All financial statements are essentially historically historical documents. They tell what has happened during a particular period of time. However most users of financial statements are concerned about what will happen in the future. Stockholders are concerned with future earnings and dividends. Creditors are concerned with the company's future ability to repay its debts. Managers are concerned with the company's ability to finance future expansion. Despite the fact that financial statements are historical documents, they can still provide valuable information bearing on all of these concerns.
Financial statement analysis involves careful selection of data from financial statements for the primary purpose of forecasting the financial health of the company. This is accomplished by examining trends in key financial data, comparing financial data across companies, and analyzing key financial ratios.
Managers are also widely concerned with the financial ratios. First the ratios provide indicators of how well the company and its business units are performing. Some of these ratios would ordinarily be used in a balanced scorecard approach. The specific ratios selected depend on the company's strategy. For example a company that wants to emphasize responsiveness to customers may closely monitor the inventory turnover ratio. Since managers must report to shareholders and may wish to raise funds from external sources, managers must pay attention to the financial ratios used by external inventories to evaluate the company's investment potential and creditworthiness.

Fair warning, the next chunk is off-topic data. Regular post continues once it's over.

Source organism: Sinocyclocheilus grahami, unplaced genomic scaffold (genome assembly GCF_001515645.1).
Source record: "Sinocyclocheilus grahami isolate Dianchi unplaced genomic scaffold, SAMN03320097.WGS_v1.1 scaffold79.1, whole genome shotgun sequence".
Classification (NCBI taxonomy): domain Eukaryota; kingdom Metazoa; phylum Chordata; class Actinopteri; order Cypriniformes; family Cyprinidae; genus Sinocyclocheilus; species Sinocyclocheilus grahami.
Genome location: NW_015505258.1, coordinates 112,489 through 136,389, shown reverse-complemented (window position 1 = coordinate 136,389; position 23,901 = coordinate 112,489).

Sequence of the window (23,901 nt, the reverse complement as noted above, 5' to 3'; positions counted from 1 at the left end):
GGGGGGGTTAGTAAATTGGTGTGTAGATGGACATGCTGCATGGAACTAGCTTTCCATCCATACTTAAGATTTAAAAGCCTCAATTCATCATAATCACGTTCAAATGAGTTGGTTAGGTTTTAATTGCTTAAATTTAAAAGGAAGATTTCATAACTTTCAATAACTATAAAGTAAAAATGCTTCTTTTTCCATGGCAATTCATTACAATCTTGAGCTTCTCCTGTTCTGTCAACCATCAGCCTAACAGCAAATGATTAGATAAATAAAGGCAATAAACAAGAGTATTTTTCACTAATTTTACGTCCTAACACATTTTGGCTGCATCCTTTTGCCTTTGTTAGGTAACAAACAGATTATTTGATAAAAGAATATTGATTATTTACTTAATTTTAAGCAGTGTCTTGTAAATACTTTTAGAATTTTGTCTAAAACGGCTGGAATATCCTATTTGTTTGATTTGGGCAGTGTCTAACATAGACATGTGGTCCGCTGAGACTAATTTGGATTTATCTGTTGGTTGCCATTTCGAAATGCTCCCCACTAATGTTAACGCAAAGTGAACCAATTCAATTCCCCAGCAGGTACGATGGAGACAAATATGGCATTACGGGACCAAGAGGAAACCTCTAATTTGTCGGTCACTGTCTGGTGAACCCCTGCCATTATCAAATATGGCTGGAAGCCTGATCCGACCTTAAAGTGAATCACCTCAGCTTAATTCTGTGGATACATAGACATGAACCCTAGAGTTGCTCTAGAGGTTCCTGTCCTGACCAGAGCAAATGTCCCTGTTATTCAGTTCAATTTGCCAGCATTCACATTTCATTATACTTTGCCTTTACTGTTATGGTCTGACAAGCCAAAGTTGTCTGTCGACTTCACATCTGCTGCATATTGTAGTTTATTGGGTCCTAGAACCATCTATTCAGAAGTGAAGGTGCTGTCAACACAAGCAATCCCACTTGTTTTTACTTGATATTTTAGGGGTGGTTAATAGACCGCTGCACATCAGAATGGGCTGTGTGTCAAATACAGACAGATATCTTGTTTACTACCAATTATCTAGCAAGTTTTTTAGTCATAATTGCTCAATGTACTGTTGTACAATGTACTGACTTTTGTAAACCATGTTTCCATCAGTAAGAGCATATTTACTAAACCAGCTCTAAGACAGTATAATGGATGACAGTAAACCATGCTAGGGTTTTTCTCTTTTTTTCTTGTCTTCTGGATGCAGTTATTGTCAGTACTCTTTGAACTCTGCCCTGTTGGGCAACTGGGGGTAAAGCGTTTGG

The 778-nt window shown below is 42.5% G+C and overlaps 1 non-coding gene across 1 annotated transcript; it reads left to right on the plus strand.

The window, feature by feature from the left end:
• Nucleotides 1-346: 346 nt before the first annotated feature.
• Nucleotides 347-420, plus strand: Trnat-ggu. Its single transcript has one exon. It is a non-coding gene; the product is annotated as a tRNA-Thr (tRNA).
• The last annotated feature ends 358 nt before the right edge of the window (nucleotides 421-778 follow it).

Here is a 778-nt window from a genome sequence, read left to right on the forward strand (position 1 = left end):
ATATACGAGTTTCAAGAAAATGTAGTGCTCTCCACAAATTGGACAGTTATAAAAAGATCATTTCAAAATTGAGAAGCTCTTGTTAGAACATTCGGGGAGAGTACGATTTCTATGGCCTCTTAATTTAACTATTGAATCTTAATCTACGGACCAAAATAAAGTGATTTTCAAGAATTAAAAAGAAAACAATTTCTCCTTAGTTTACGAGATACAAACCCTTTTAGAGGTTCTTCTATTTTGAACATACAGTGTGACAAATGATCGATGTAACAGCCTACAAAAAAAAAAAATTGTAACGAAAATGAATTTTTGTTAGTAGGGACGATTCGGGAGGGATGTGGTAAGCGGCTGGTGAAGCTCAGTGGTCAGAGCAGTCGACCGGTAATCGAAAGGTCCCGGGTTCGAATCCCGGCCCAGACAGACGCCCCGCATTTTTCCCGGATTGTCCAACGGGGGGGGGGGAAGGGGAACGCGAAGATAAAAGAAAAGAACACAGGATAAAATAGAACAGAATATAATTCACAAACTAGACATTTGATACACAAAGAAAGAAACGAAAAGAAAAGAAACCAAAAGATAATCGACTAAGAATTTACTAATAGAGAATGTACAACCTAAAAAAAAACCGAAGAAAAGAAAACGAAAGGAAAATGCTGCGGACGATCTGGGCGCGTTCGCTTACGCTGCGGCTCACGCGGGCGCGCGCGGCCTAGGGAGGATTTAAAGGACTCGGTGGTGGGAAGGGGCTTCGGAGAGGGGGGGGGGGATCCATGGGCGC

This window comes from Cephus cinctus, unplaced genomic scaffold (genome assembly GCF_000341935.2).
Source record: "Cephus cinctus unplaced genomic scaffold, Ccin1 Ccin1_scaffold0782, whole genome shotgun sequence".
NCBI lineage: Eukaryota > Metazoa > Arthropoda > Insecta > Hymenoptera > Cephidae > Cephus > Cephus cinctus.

Although financial statement analysis is a highly useful tool, it has two limitations. These two limitations involve the comparability of financial data between companies and the need to look beyond ratios. Comparison of one company with another can provide valuable clues about the financial health of an organization. Unfortunately, differences in accounting methods between companies...
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